It was hit or miss with Sir William Thomson, Baron Kelvin of Largs (1824-1907). Thanks to his work in thermodynamics, we understand that there are absolute temperatures, and we use his eponymous scale to express those. An Irishman by birth, he was opposed to Irish home rule, which pleased Queen Victoria and, along with his scientific achievements, gained him British knighthood. He declared X-rays a hoax, saw no future in radio, and flatly stated that “heavier than air flying machines are impossible.”
But it’s the measurement thing that has really caught on for most of us; Lord Kelvin is the one who said, "To measure is to know," and, more famously, "If you cannot measure it, you cannot improve it."
The idea of using objective measurement as the basis for objective, fact-driven analysis and evaluation persists as a fundamental tenet of the hard and social sciences. By focusing on numbers, the theory goes, we focus on facts; observations without numbers are merely opinion.
Over the years, science and technology have made more things observable and measurable. As new means of observation have become available, new methods of calculating the changes we can observe have emerged. Today, our fascination with numbers and measurements and what they tell us shows up, at least in the world of Internet-based communications and social media, as metrics, and even more recently, analytics.
E-Learning professionals are a data- and measurement-oriented lot. We want to iterate and improve the learning products we produce, and we prefer to do that based on objective data rather than guesswork. Whether we’re talking about front-end analysis, formative evaluation, post-implementation evaluation or any other form of examination of a communication program, we continue, however, to encounter resistance to looking at the numbers. Our colleagues in the world of Web analytics have been successful in opening the minds of marketing professionals to the value of measurements and their analysis. In the world of e-Learning, we have the opportunity to borrow from their success, while at the same time tailoring their metrics to our needs.
We cannot just wholesale adopt marketing analytics for our own purposes. Regardless of the moniker, the answers we seek and the numbers we analyze to tease them out are only as good as the questions we ask, the measurements we take, and the numbers we evaluate to arrive at our answers. If we want to understand the effectiveness of a Web page design, we have to articulate our definitions of “effective” and “design,” ask questions that prompt measurements related to our concepts, and analyze the resulting numbers in ways that are meaningful to our question.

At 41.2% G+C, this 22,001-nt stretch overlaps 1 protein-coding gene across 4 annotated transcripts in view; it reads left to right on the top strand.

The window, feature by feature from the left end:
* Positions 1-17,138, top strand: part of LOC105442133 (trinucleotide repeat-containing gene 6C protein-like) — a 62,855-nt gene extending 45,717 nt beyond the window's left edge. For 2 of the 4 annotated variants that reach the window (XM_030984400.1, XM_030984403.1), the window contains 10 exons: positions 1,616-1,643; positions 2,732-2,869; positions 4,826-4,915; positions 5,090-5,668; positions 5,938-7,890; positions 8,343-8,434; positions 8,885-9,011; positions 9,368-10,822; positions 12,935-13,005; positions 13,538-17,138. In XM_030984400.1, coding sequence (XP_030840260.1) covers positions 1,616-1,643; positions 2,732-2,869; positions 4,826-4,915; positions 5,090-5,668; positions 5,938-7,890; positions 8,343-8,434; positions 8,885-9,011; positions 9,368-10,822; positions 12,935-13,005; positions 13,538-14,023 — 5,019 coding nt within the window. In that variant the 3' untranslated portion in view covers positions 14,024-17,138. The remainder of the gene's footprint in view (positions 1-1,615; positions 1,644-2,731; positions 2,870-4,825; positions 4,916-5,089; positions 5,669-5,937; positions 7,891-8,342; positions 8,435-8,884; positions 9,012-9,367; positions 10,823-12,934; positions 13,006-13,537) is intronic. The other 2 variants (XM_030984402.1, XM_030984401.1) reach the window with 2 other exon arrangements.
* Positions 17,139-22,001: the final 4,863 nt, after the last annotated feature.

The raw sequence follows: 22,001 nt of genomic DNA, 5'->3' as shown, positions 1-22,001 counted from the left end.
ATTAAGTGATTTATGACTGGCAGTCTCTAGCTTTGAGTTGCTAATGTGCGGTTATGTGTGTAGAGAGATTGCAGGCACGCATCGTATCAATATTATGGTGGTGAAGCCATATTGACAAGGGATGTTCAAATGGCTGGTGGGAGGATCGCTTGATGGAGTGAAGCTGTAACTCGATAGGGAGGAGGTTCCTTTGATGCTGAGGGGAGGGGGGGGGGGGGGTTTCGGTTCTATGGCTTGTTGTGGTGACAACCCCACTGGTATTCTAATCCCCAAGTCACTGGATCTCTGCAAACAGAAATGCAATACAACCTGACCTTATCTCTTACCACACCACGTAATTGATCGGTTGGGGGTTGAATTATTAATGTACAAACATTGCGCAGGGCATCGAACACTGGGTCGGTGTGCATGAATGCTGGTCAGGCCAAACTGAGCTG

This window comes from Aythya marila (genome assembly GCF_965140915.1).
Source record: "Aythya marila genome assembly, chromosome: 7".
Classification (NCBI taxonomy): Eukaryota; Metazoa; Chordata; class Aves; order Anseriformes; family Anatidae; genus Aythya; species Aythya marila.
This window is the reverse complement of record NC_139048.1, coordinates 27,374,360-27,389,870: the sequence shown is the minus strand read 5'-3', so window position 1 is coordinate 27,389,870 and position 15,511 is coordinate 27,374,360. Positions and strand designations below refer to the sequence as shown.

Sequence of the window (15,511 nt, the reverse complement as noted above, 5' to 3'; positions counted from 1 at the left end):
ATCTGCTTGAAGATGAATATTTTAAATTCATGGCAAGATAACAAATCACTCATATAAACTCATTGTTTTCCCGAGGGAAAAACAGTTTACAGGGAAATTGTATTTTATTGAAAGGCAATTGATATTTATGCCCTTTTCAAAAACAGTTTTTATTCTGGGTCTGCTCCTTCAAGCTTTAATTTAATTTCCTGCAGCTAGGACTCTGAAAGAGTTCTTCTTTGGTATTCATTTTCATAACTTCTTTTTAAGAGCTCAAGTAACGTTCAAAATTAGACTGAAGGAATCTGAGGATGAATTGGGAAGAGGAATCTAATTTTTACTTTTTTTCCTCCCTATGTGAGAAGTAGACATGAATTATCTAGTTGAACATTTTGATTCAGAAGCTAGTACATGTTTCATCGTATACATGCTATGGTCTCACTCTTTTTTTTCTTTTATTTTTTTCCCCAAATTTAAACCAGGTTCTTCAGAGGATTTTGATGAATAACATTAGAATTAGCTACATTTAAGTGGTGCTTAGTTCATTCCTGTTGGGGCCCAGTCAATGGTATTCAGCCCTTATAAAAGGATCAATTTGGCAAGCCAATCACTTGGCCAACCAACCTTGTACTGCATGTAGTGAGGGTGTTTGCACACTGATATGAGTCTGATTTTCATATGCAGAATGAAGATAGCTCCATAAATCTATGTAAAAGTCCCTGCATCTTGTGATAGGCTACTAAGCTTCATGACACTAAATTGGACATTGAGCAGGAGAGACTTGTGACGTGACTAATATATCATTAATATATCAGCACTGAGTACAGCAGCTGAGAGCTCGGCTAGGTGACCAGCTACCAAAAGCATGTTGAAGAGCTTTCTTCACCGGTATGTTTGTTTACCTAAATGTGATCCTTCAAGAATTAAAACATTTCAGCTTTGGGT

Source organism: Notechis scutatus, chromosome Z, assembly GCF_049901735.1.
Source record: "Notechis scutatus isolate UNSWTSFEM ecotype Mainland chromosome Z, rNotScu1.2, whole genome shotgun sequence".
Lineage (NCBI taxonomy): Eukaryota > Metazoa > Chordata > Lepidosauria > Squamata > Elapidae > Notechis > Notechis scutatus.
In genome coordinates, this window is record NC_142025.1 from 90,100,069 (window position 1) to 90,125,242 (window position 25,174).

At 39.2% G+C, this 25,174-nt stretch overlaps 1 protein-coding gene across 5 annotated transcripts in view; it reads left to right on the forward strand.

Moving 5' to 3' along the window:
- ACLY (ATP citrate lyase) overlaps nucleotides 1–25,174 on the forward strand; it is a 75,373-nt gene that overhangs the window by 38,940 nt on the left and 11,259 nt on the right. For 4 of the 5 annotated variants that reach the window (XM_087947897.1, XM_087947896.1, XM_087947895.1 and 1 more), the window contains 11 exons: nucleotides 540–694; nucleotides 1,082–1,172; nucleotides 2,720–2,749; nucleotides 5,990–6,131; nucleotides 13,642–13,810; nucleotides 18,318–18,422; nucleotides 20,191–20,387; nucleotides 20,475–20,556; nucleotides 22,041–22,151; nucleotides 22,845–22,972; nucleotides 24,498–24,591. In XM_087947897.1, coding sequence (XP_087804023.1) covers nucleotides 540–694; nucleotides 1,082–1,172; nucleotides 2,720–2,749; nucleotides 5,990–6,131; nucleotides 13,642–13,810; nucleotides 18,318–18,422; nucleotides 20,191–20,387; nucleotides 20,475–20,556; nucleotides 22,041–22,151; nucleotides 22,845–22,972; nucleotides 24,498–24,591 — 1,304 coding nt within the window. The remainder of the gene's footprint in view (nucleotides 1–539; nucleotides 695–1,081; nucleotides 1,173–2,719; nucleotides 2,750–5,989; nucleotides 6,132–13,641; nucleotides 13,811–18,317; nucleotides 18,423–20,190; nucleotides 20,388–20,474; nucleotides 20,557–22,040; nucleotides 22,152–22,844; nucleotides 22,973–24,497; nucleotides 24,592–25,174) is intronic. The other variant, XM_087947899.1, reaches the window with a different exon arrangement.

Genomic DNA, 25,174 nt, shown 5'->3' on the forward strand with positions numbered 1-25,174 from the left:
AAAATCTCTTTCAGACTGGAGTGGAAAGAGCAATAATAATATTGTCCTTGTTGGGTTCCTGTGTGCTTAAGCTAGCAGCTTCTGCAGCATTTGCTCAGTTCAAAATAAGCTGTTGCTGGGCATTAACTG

Sometimes, the questions we ask don’t automatically generate meaningful or useful measurements. Indeed, the questions themselves can be elusive. Take engagement, for example, a highly desired characteristic sought by almost every Web property. How can we determine whether a learning program is engaging, whether the learners are engaged? And what do we want them to engage with – the site’s content, the site’s publisher, other site users, or others unrelated to the site? In defining the term, we begin to understand how important our definition is.
Once a definition is in place, we are in a much better position to figure out what measurements to take. The measurements correspond with the indicators that our definition points to. Those indicators reflect the observable behaviors we would like to see our learners exhibit when they are taking the actions or being the characteristic we seek. In the case of engagement, we might agree that its indicators are:
Recency – the last time Learner came to the site
Frequency – how often Learner comes to the site
Activity – number of actions/interactions Learner took in response to the content
Duration – how long Learner stays on the site
Virality – whether Learner forwards a link to the site and/or its content to others
Ratings – the rating Learner gives the site and/or its content
In examining the numbers that measurements yield, it’s clear that they only become meaningful when analyzed in the context of each other. Lots of visitors to a site is great, but if their visits are brief and they never return, the site is probably not eliciting the engagement that the site owner desires. Likewise, receiving high ratings from users is nice for the ego, but those ratings aren’t helpful to growing an audience if appreciative users don’t tell friends and colleagues about the value they derive from the site in question.
We don’t all have to be “quant guys” or “numbers geeks.” But numbers matter – to our customers, to our learners, and to us. We won’t get the questions or the analysis right every time –Lord Kelvin sure didn’t – but metrics matter, and they are more readily at hand all the time.